Room-scale VR systems like the HTC Vive have the potential to provide extraordinarily immersive experiences. With a 4m x 3m tracking space, interactors can walk, crawl, climb, and jump in VR as the virtual world responds contextually to their actions. As part of the eTV Lab and in collaboration with an industry partner, this project sought to explore the fascinating space of 3D interaction design by applying UX Design principles, process, and prototyping to the design of interactive VRXs (virtual reality experiences).
3D Interaction Design and Wireframing
Rapid VR Prototyping (Unity3D)
UX Research and Evaluation
Crafting the Narrative: Designing for 3D Interaction
With room-scale VR, interactions are nearly limitless. In our ideation sessions, we pitched interactions within a story context. Narratives ranged from an implicit bias training simulation for police, to being a sea turtle near the shores of Miami beach, to being alone in a room with a cat, to transferring your soul into other beings.
Each narrative was pitched using storyboards -- a highly useful tool for ideating in VR. We decided upon a sub-terranean interplanetary experience featuring novel interactions like crawling, climbing, and shimmying all bound together by a narrative element of survival.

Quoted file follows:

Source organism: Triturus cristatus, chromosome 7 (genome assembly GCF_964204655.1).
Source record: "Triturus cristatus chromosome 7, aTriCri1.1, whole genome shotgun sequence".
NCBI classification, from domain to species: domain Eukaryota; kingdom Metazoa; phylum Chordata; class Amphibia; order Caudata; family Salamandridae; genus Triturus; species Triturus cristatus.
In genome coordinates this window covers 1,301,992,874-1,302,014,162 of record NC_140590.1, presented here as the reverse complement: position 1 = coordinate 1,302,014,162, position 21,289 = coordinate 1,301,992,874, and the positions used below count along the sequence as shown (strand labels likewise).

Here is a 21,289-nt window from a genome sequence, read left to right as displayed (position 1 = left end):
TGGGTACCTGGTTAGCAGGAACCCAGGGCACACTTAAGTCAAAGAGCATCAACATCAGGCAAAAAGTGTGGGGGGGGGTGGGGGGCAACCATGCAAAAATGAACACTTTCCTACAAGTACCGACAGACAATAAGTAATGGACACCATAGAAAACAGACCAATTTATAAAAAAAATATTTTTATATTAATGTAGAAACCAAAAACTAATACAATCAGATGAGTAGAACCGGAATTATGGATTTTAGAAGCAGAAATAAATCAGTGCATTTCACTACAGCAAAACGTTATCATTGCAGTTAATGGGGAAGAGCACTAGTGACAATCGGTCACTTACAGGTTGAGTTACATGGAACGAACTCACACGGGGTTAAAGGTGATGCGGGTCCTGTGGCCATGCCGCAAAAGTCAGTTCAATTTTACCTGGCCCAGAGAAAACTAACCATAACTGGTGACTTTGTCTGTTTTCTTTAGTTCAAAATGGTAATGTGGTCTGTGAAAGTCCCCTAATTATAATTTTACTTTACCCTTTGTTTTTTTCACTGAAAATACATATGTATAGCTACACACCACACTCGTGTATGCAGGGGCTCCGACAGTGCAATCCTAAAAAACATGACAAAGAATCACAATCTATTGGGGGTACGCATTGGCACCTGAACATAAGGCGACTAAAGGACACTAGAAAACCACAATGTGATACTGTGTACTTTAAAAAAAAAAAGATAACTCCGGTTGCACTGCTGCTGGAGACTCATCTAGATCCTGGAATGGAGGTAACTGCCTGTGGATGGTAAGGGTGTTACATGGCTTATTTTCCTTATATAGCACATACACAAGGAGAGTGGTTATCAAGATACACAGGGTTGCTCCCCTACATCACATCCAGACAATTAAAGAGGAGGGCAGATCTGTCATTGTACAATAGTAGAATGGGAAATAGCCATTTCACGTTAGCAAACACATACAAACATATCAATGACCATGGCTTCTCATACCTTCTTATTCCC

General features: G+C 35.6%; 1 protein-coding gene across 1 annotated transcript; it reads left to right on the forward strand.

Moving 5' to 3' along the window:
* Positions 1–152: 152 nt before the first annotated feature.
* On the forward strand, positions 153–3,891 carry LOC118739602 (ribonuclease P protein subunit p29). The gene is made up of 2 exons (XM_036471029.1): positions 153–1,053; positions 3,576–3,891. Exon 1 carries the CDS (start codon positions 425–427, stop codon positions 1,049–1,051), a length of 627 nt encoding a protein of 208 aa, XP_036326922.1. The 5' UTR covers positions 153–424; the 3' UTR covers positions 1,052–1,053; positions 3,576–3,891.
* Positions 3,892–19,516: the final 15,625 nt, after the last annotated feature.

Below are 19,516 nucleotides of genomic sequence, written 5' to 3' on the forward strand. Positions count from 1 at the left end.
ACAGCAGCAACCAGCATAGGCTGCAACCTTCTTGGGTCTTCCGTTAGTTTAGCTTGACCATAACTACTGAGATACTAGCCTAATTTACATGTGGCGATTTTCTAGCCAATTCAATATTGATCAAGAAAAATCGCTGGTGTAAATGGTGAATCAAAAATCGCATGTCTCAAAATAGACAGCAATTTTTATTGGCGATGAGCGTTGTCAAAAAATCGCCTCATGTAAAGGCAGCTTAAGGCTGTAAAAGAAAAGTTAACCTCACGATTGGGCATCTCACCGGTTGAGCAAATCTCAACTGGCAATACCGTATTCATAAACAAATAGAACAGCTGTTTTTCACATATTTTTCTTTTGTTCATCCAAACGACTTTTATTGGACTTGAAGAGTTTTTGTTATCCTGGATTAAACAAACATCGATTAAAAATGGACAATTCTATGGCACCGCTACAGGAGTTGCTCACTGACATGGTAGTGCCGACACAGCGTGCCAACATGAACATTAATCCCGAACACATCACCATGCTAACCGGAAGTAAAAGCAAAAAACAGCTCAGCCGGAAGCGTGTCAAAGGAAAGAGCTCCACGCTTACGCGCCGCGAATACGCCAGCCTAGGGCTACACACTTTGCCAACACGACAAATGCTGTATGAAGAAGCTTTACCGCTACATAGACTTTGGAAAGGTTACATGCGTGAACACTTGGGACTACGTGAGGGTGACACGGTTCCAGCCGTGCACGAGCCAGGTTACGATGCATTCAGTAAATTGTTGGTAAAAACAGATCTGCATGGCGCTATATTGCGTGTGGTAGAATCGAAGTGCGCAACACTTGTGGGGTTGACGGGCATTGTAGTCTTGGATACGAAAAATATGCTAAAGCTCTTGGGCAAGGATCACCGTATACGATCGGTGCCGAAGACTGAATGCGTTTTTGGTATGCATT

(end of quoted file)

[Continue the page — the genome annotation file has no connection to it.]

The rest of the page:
Rapid Prototyping: A Live Demo
Unity3D and SteamVR, our weapons of choice, provided a useful framework for rapidly prototyping our interaction concepts. Prototyping in VR requires the use of physics engines to simulate real-world behaviors. With the help of the HTC Vive community, we created a low-fidelity version of our narrative ready for feedback from keen gamers at Georgia Tech.
Wireframing for VR
To move around the virtual world, most VR games provide a teleportation feature, or take you on a 'magic carpet ride' throughout the virtual environment. But, to achieve truly immersive experiences, people need to be able to walk around the environment -- what we call natural locomotion. It's how we humans explore the affordances of a space and make sense of interacting within it. Unfortunately, the HTC Vive only provides a 4m x 3m tracking space, while virtual environments can span thousands of meters. How, then, can we enable natural locomotion? Make people think they're exploring a space larger than the room they're in using Impossible Spaces
Analogous to UX wireframes, the wireframes below demonstrate the navigation interaction users have in our VR experience and the flow between different phases of the experience. Using nothing but tracing paper and felt-tip pens, I created these architectural wireframes before actualizing them in a high-fidelity prototype in VR.